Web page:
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About templates: I don't see how templates with presets of relative levels between instrument groups could be of practical use. I don't know what instrument balance the next composition is callling for, and I never had twice the same instrumentation.

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Posted on Sun, Mar 18 2007 18:26
by Angelo Clematide
Joined on Thu, Sep 08 2005, Posts 1139
Loudness and the available dynamic range

Every composition has a maximum peak. Most often this peak is a tutti chord. A smaller ensemble, for example a chamber orchestra, reaches the maximum loudness with less instruments then a large orchestra. A quartor has a complete other loudness structure then a chamber ensemble or a large philharmonic orchestra. But, no matter how large or small the ensemble is, one thing have all incommon, respectively stays the same, this is the total available dynamic range on the final media.

Calibrating the maximum peak with a "ff tutti chord"

The idea of the ff tutti chord calibration is based on the fact, that you the composer, knows most often in advance where the loudest point is in a composition, and therefor you can set the needed headroom in advance.

The maximum peak in a recording session in a concert hall, is only in so far different, that the recording engineer can check the required headroom during rehearsal, and adjust the recording level and having enough headroom, so it doesn't clip when he records a final master.

A "ff tutti calibration chord" for a classical period composition could be as follow:

1 Piccolo note
2 Flute notes
1 Oboe note
1 Englishhorn note
1 Clarinet in Bb note
1 Bass Clarinet note
1 Bassoon note
1 Contrabassoon note
1 Trumpet note
1 Horn note
1 Pianoforte chord
1 Timpani note
1 Gran Cassa note
1 Piatti note
1 Vln I note
1 Vln II note
1 Vlc note
1 Vlc note
1 CB note

Now play back the full chord with ff samples with as many notes per instrument you think it will have at the end, and all at velocity 127, this will produce the signal with the maximum peak level. This signal you use to calibrate your VI or Kontakt track fadersto an uniform level, for example the suggested -6 dB, or more if the stereo master still clips.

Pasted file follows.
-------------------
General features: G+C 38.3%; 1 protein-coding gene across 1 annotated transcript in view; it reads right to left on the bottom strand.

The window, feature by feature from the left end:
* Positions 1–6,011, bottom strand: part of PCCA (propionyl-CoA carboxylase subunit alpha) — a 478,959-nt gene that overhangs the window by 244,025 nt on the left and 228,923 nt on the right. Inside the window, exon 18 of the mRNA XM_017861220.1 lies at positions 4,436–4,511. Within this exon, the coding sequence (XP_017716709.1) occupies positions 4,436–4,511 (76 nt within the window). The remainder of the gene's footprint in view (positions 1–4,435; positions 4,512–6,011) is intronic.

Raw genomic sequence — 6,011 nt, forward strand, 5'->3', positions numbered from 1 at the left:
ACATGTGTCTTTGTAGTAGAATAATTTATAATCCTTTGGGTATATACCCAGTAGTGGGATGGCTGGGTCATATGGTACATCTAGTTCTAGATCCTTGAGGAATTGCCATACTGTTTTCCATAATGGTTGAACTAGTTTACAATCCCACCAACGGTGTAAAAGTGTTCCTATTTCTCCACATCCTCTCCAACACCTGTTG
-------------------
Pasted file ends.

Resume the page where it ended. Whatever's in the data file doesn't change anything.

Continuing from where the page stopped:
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Posted on Mon, Mar 19 2007 01:33
by Angelo Clematide
Joined on Thu, Sep 08 2005, Posts 1139
Here am example of a "ff tutti calibration chord" preliminary made to set the headroom of a composition.

The chords are voicings as they are in the composition, but for the purpose of calibration played with short sounds, so the reverberators can also be programmed.

Name: ff tutti calibration chord_seven octave_wind+strings.mp3
Size: 3MB

Download Link:
http://vsl.co.at/upload/users/57/ff_tutti_calibration_chord_seven_octave_wind-strings.mp3

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Posted on Mon, Mar 19 2007 16:32
by dpcon
Joined on Sat, Oct 12 2002, Los Angeles, Posts 1646
01. Set the track fader
Set all track faders with a sample playback software to -6.0 dB.

Does this mean for example if I have and aux in my DAW that is bringing in audio from an outboard cpu that I set it to -6.0? Or do I set the output faders in the outboard cpu of host Plogue Bidule to -06? Would you explain this step more and where it applies?

02. Set the output level of the samples
Set the output level of the patches within the sampleplayer also to -6 dB. This is the default value with most patches anyhow.

Where is this done in the VI player?
Dave Connor
Posted on Mon, Mar 19 2007 21:47
by Angelo Clematide
Joined on Thu, Sep 08 2005, Posts 1139
dpcon wrote:
BeerDoes this mean for example if I have and aux in my DAW that is bringing in audio from an outboard cpu that I set it to -6.0? Or do I set the output faders in the outboard cpu of host Plogue Bidule to -06? Would you explain this step more and where it applies?


I would leave the source signal loudness unchanged, and balance the effect signal at AUX-Return until it fuses with the mix.

The idea is to set up a listening environment, where we have the loudness under control, aurally as well visually.

The aural side is done by calibrating the monitor to a standard. This standard is that the monitor speakers produce an SPL of 85 dB when a signal of -20 dB RMS is played back. Important is, that you never change this loudness once it is calibrated. When I would change the volume, for example with the volume knob on the amplifier, I loose the loudness reference my ears are calibrated to.

The visual control is done by reading a meter with a peak and a rms scale.

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Posted on Mon, Mar 19 2007 22:06
by Dietz
Joined on Tue, Aug 06 2002, Vienna / Europe, Posts 7289
Don't get lost in the endless field of audio engineering, Angelo. To my opinion, keeping this topic as close to your initial intentions is most likely the best idea for now.

-----------------

Moderator's Sidenote: The critical discussion on Angelo's approach continues HERE:
-> http://community.vsl.co.at/viewtopic.php?t=10761
Thanks!
/Dietz - Vienna Symphonic Library